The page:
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In California, When it Rains, it Pours

Most years, when we talk about California in The Food Institute Blog, it’s about a drought. This year, it’s the complete opposite.

A wet winter is replenishing groundwater aquifers in California, according to the California Department of Water Resources. Previous droughts spurred the creation of places for pond water to filter down to underground aquifers in a process known as active recharge, reported AgAlert (March 6).

Additionally, snow totals in California’s Sierra Nevada Mountains will be favorable for farmers in the San Joaquin and Sacramento valleys, according to Weathermelon. Mountain ranges in Colorado and Utah, which supply farmers in southern California and Arizona, are posting above-average totals, as well, reported The Produce News (Feb. 26).

However, although rain is a good thing, in California, it’s turning out to be too much of a good thing. Take a look at these recent stories regarding harvest delays caused by the rain:

  • California’s citrus and berry harvest could be heavily impacted by a three-day storm that began March 5, according to Weathermelon. Farmers in the San Joaquin Valley expect between two and 2.5 inches of rain through March 7, while the Oxnard and Santa Maria regions expect between 1.5 and 3 inches, reported The Produce News (March 5).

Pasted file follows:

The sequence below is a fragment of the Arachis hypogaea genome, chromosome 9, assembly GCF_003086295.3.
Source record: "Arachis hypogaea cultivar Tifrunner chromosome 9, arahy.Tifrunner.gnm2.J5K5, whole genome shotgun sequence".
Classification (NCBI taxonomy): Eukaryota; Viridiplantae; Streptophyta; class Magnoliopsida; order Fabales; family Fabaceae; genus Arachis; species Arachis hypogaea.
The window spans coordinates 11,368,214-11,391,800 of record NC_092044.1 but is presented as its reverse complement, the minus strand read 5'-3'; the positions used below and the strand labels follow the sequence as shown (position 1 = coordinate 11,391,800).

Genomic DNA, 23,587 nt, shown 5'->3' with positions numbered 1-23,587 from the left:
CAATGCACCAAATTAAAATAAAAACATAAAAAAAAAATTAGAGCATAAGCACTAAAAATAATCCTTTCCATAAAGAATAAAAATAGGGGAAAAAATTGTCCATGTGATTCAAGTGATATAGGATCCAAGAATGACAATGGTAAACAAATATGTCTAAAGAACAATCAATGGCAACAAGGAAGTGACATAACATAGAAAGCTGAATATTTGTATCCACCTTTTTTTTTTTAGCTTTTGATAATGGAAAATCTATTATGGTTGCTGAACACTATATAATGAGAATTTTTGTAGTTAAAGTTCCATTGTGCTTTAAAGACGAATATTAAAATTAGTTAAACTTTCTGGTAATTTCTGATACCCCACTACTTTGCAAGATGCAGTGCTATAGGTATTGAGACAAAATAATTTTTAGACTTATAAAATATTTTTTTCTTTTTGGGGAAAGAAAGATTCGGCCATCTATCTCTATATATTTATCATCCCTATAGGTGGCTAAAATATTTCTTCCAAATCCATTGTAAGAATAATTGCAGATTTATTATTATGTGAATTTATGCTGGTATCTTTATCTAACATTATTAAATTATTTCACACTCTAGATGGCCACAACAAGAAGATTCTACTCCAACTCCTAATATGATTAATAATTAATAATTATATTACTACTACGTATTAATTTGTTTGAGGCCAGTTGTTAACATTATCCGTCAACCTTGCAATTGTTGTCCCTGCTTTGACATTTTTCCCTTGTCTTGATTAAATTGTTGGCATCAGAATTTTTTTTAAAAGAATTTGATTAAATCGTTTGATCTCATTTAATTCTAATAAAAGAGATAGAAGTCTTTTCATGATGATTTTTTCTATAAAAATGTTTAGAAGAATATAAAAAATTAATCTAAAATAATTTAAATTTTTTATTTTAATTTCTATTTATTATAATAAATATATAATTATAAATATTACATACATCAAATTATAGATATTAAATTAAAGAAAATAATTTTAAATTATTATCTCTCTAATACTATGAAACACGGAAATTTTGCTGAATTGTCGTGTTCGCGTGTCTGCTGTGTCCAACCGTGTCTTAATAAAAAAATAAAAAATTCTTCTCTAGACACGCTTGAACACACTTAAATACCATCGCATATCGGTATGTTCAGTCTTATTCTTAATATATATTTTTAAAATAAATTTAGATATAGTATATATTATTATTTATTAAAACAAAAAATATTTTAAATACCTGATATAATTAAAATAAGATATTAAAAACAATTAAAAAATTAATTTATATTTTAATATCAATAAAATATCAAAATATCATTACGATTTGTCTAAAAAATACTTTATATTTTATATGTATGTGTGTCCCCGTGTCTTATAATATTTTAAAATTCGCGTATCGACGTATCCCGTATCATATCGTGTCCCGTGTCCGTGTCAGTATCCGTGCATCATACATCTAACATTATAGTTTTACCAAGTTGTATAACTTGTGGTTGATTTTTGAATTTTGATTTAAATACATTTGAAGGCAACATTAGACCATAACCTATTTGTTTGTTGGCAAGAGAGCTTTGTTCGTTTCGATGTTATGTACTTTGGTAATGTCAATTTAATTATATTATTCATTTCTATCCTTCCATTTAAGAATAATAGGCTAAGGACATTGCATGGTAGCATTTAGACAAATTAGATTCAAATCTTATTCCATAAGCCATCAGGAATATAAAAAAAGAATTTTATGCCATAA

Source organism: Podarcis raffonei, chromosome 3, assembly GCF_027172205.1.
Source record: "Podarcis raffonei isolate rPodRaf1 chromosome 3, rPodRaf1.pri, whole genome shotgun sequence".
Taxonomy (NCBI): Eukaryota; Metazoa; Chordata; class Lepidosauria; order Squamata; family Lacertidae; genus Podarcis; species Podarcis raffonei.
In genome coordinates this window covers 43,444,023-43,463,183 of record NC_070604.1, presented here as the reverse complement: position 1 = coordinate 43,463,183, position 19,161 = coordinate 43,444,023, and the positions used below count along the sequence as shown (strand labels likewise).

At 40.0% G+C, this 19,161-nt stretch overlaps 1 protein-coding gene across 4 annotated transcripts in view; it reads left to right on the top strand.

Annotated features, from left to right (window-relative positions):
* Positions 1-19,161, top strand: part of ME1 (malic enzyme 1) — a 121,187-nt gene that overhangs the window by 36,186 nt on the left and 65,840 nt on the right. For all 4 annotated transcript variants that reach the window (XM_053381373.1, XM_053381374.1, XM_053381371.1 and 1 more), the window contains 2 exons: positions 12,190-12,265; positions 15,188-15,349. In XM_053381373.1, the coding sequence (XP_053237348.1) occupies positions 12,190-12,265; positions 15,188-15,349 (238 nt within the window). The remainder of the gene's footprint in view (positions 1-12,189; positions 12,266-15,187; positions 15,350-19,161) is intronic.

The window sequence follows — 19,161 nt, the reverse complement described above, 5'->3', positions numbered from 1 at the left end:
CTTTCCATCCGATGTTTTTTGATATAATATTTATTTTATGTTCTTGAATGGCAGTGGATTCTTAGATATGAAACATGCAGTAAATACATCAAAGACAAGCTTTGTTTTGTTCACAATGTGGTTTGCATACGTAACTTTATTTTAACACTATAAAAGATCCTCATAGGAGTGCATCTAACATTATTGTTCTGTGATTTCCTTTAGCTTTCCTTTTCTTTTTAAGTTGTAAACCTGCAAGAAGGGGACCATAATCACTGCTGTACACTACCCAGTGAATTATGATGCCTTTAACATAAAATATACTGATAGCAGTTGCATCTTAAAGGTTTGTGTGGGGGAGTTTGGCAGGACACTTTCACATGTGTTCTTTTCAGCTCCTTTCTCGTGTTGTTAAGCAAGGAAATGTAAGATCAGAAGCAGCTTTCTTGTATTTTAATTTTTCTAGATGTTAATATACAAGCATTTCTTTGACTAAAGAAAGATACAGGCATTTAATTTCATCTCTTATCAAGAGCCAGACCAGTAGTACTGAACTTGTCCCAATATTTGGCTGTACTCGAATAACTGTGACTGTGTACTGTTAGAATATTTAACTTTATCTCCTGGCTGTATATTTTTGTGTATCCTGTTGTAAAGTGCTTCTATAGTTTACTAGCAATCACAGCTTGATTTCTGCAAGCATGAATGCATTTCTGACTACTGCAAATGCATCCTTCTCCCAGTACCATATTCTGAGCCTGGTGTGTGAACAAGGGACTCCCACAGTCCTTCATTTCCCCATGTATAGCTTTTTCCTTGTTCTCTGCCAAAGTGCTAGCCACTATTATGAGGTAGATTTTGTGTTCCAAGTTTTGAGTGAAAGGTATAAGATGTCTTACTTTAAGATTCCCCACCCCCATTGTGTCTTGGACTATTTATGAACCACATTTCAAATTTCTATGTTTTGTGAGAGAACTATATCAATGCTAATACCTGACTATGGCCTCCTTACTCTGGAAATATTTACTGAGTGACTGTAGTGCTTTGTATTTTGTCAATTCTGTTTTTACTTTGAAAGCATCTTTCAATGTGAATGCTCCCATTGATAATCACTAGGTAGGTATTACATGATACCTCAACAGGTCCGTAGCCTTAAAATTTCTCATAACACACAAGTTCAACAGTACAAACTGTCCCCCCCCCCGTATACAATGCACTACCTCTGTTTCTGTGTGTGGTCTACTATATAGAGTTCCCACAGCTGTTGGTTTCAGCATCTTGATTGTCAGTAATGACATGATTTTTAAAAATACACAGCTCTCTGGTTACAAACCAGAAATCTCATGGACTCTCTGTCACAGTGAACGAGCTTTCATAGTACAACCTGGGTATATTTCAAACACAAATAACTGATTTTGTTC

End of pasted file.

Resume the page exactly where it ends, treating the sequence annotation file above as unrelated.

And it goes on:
• Floods are expected to disrupt the North Coast dairy industry in California, according to regional farmers. The farmers expect feed will be tough to source in the spring as sediment from flooding rivers will need to be cleaned from ranges, reported AgAlert (March 6).
  • California’s Salinas growing region is bogged down by rainy weather, according to regional growers. Pacific International Marketing noted plantings had begun, but January and February rains will delay the beginning of some spring vegetable harvests. Ocean Mist Farms reported rainfall was about 130% higher than normal, reported The Packer (March 11).
  • Aerial spraying companies in California are reporting increased demand for their services following the wet winter, with Thiel Air Care saying demand has surged 50% for aerial fungicide applications. As farmers can’t reach almond and stone fruit trees which are entering bloom due to flooding, the operators are seeking help from companies that supply airplanes and helicopters for herbicide and fungicide applications, reported AgAlert (March 13).

Luckily, it appears these conditions are abating and that normal harvests will begin. Although it varies by region and commodity, it would appear late-March to mid-April will be the sweet spot for production to level off near historical norms. For a region that had to contend with wildfires the past two years, I’m sure many were ready for the rains.

I just don’t think they believed they would get this much.